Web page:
TN 1 (11-10)

PR 07245.007 Colorado

A. PR 11-013 Guardianship/Conservatorship Fees – REPLY

DATE: November 8, 2010

1. SYLLABUS

In Colorado, conservators may charge the estate of each protected person a reasonable monthly fee for conservatorship services. However, a conservator serving as a representative payee for a social security or supplemental security income beneficiary must use those benefits to meet the beneficiary’s current and reasonably foreseeable needs before using those funds to recover fees reasonably associated with conservatorship. Social Security policy precludes a conservator from receiving conservatorship fees from a beneficiary’s Social Security benefits unless the individual’s personal needs are met first, and the fees would not deplete the beneficiary’s funds. It would be an inappropriate use of benefits if a conservator serving as a representative payee used any part of a beneficiary’s Social Security benefits to pay conservatorship fees during months when the representative payee could not meet the beneficiary’s personal needs or the fees depleted the beneficiary’s funds.

2. OPINION

Question Presented

You asked whether Julie P~, a representative payee for 17 beneficiaries who also serves as a conservator for some of those beneficiaries, may charge monthly conservatorship fees ranging from $500 to $850, and whether such fees are reasonable. You also asked whether it is a proper use of benefits for Ms. P~ to apply any portion of an individual’s Social Security benefits towards a conservatorship fee, if the beneficiary does not have sufficient funds to pay her monthly mortgage and condominium association dues.

Short Answer

Ms. P~ may serve simultaneously as a representative payee and a conservator; however, she is not entitled to any payment for her services as a representative payee. In Colorado, conservators may charge the estate of each protected person a reasonable monthly fee for conservatorship services. Fees for each beneficiary may vary each month, depending on the services provided. We do not have sufficient accounting information to assess the reasonableness of Ms. P~’s fees for each beneficiary. However, it seems doubtful a court would determine as reasonable monthly fees ranging from $500 to $850 dollars for a beneficiary without sufficient funds to cover her monthly housing expenses. More importantly, Ms. P~’s use of any part of this beneficiary’s Social Security benefits to pay conservatorship fees when the beneficiary has unmet personal needs constitutes improper use of those benefits.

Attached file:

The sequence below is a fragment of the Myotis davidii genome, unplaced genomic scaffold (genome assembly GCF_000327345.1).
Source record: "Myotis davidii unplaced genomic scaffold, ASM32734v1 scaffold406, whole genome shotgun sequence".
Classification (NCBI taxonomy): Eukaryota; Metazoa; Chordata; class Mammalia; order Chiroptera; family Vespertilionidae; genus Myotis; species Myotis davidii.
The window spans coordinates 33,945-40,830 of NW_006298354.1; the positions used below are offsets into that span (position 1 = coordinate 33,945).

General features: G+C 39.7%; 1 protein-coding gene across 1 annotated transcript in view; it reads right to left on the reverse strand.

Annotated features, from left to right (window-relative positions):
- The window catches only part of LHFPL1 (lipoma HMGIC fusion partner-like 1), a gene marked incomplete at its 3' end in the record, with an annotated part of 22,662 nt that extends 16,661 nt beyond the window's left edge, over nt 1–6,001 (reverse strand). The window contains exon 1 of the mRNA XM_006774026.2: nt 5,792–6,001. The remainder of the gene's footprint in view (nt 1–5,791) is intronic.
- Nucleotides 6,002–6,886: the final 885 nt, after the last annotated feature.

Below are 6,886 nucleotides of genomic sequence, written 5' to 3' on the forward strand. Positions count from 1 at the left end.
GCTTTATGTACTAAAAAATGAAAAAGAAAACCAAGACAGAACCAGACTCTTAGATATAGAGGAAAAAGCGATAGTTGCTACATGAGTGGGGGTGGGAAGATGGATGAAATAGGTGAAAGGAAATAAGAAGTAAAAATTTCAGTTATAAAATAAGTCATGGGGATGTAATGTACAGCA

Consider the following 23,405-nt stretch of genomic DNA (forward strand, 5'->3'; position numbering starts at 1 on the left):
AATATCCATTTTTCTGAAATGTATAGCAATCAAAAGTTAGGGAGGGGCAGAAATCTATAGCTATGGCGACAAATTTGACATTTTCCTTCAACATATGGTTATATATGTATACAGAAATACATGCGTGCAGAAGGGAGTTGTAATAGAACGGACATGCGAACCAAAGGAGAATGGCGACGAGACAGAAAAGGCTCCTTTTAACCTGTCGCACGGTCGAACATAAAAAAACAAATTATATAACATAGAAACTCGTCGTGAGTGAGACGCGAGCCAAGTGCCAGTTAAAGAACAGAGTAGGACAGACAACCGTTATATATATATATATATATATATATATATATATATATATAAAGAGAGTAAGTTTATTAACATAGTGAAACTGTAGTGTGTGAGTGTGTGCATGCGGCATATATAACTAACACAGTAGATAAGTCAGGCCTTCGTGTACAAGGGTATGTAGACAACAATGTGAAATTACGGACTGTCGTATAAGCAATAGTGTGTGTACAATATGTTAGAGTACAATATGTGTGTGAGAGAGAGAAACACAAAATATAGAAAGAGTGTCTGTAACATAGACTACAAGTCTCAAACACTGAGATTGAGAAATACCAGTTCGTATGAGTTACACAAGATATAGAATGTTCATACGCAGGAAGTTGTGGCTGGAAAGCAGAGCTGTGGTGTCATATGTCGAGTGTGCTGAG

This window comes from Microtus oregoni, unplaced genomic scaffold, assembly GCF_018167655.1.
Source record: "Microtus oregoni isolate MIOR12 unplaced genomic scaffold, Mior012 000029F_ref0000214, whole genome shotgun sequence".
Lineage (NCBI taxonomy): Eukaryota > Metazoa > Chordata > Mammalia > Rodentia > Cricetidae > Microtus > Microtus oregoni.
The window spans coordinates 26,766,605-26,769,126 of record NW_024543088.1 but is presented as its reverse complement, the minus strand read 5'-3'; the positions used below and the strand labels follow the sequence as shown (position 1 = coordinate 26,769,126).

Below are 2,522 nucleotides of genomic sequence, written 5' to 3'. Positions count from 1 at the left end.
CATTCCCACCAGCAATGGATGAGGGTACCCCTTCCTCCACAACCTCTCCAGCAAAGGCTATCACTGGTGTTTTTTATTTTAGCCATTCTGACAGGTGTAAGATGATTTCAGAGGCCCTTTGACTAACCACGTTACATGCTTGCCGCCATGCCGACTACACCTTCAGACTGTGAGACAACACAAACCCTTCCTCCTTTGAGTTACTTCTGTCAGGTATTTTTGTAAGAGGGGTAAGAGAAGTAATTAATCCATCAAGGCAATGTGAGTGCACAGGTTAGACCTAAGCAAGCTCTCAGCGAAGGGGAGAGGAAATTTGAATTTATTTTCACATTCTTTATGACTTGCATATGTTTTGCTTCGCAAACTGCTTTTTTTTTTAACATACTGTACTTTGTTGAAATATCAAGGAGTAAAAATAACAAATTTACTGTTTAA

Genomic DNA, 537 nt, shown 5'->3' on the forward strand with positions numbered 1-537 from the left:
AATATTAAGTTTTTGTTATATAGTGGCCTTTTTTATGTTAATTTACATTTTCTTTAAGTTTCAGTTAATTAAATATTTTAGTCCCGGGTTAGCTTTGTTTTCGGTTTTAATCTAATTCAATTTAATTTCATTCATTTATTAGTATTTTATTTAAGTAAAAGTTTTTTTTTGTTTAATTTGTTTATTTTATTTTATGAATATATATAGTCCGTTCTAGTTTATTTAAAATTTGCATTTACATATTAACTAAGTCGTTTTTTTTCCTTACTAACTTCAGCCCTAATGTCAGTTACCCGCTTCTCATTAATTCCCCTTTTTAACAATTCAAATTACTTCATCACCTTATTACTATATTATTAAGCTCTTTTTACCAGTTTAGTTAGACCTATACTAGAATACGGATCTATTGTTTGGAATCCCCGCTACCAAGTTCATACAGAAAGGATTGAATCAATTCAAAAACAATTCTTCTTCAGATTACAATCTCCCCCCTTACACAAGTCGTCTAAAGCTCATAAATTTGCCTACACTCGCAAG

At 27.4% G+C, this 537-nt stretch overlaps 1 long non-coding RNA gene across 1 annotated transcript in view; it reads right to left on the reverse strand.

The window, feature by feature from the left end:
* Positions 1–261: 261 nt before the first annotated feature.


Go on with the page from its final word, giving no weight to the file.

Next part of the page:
Background

You informed us that Ms. P~ simultaneously serves as representative payee and conservator for five beneficiaries. In July 2010, the agency conducted a random payee review and learned that Ms. P~ charges each beneficiary a monthly fee ranging from $500 to $850 for her conservatorship services, and that Ms. P~ does not have sufficient funds to pay the mortgage and condominium association dues for one of the beneficiaries. (Allegedly, Ms. P~s has initiated the process of filing for bankruptcy on behalf of this beneficiary.) You did not provide information regarding the amount and type of assets owned by each beneficiary, Ms. P~’s hourly rate, the specific amount she charged each beneficiary for any period, or the nature and frequency of the conservatorship services she provides each of them.

Discussion

Agency policy permits a conservator to act as a representative payee. See POMS GN 00502.105(C)(2), GN 00502.139(A)(1), (B)(1). While a conservator may not charge for services he or she provides as a representative payee, see POMS GN 00602.110, part of a beneficiary’s Social Security benefits may be used for customary conservatorship costs (or proceedings) and court ordered-fees, provided:

* the conservatorship appears to be in the beneficiary’s best interests,

* the beneficiary’s personal needs are met first, and

* the beneficiary’s funds would not be depleted by the conservatorship costs.

See POMS GN 00602.040(A). 1

Colorado law allows conservators to charge a reasonable fee for their services. “If not otherwise compensated for services rendered,” a conservator is entitled to reasonable compensation from a protected person’s estate. Colo. Rev. Stat. Ann. § 15-14-417(1). 2 Unless limited by court order or a “special conservatorship,” a conservator is entitled to compensation without court order. Id. § 15-14-417(1). 3 If a court subsequently determines compensation is excessive, the conservator must repay this amount to the estate. Id. In determining the reasonableness of any fee, the factors a court must consider include:

(a) The time and labor required, the novelty and difficulty of the questions involved, and the skill requisite to perform the service properly;

(b) The likelihood, if apparent, that the acceptance of the particular employment will preclude the person employed from other employment;

(c) The fee customarily charged in the locality for similar services;

(d) The amount involved and the results obtained;

(e) The time limitations imposed by the circumstances; and

(f) The experience, reputation, and ability of the person performing the services.

Id. § 15-14-417(2).